App use vital to keeping active during lockdown

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Gyms and sporting clubs might close, and lockdown conditions make it difficult to exercise, but people are urged to take the next step and download fitness apps to keep moving.

Less traditional, self-managed exercise programs have advantages, say Flinders University researchers, who conducted a study to evaluate the psychological and barriers which promote or prevent people from engaging with apps during the initial COVID-19 lockdown in April-May last year—and perhaps regularly in the future.

"We're interested in how using technology such as mobile apps during lockdown can provide people with opportunities to be physically active, and how people's state of mind might affect this," says lead researcher Jasmine Petersen, from the Caring Futures Institute at Flinders University.

"It's important for people to keep active during lockdown, particularly if their mental or self-motivations are affected by lockdown during the pandemic."

More than half of the Australian adult population is insufficiently active and do not meet current guidelines (Australian Institute of Health and Welfare, 2020).

"We know that closure of indoor and outdoor sporting facilities, cancelation of sporting competitions, isolation, , and travel restrictions are affecting our engagement in physical activity, so urgent steps need to be taken to address this."

The Flinders University study found more than half (53%) of the 408 Australian adults (80% females) surveyed in the national online study reported a corresponding decline in physical activity while only 24% reported an increase in activity.

Their fitness before going into lockdown was compared with their subsequent networks, general mental health and motivation to start using commercial physical activity apps during the April-May 2020 lockdown.

Social support (from family, social media, etc), self-efficacy (an individual's beliefs in their ability to perform physical activity) and motivation were found crucial in respondents seeing the value of physical activity, making them more likely to use the apps during lockdown.

The most frequently used apps were Strava (23%), Fitbit (16%), and Garmin (10%). Participants largely reported using their apps seven times per week (35%), followed by five times (13%) and three times per week (13%).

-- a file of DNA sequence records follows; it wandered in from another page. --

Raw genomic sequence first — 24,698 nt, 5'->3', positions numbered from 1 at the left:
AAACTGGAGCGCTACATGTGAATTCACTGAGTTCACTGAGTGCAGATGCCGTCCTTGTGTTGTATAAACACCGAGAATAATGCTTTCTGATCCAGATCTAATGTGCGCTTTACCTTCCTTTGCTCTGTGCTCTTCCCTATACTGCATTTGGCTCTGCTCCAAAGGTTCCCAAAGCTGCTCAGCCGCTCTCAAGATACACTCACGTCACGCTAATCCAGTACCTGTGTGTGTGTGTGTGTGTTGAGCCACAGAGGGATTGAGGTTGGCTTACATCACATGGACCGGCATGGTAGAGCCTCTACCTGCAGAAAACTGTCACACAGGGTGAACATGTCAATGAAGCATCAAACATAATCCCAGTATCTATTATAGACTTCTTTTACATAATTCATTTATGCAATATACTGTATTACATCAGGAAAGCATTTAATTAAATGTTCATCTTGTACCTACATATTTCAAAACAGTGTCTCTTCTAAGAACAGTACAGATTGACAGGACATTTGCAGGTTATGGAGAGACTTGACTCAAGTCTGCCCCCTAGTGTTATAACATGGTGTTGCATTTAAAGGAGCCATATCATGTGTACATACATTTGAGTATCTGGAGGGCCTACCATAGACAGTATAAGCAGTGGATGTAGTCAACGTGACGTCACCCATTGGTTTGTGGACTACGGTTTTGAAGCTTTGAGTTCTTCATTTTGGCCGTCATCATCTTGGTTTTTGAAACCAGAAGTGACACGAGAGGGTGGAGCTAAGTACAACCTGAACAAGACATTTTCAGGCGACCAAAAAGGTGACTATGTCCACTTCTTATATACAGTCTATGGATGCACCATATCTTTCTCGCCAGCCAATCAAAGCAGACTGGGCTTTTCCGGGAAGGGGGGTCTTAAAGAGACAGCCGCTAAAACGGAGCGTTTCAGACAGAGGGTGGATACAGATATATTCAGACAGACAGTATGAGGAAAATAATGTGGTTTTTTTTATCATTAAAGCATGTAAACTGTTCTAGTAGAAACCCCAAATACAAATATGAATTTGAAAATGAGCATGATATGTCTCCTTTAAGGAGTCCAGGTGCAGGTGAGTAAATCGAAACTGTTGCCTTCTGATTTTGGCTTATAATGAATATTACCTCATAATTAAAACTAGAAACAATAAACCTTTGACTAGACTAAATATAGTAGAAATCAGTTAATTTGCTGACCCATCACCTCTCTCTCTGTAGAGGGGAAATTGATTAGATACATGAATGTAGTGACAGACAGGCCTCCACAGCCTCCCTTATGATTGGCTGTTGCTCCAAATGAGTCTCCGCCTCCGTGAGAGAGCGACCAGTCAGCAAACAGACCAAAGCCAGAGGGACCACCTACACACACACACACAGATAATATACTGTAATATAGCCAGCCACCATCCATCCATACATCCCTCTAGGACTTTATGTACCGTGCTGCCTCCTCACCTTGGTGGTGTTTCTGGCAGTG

Among app users, 54% reported that the physical activity app they were currently using had an app-specific community, and of these 55% reported engaging with the community. Additionally, most app users (83%) engaged with existing social networking platforms in relation to physical activity.

The main types of physical activity participants reported engaging in during the COVID-19 lockdown were walking (43.5%), running (19.0%), home workouts (16.1%), yoga/pilates (6.0%), cycling (5.6%), and strength training (3.1%).

As a result, the researchers recommend interventions using physical activity apps to increase social support, self-efficacy and autonomous motivations to support engagement in physical activity during a pandemic.

"Commercial physical activity apps are accessible, affordable, and an easy step for people to maintain their physical activity during a pandemic, and thus the use of these apps should be promoted and encouraged," says health psychologist Associate Professor Ivanka Prichard, senior author of the paper published in Psychology of Sport and Exercise.

"If the reported reductions in physical activity during the COVID-19 are contributing to heightened levels of depression, anxiety, and stress, it is imperative that interventions are designed to support engagement in physical activity during a pandemic to foster positive physical and mental health outcomes" she says.

More information: Jasmine M. Petersen et al, Promoting physical activity during the COVID-19 lockdown in Australia: The roles of psychological predictors and commercial physical activity apps, Psychology of Sport and Exercise (2021). DOI: 10.1016/j.psychsport.2021.102002

Citation: App use vital to keeping active during lockdown (2021, August 5) retrieved 1 December 2023 from
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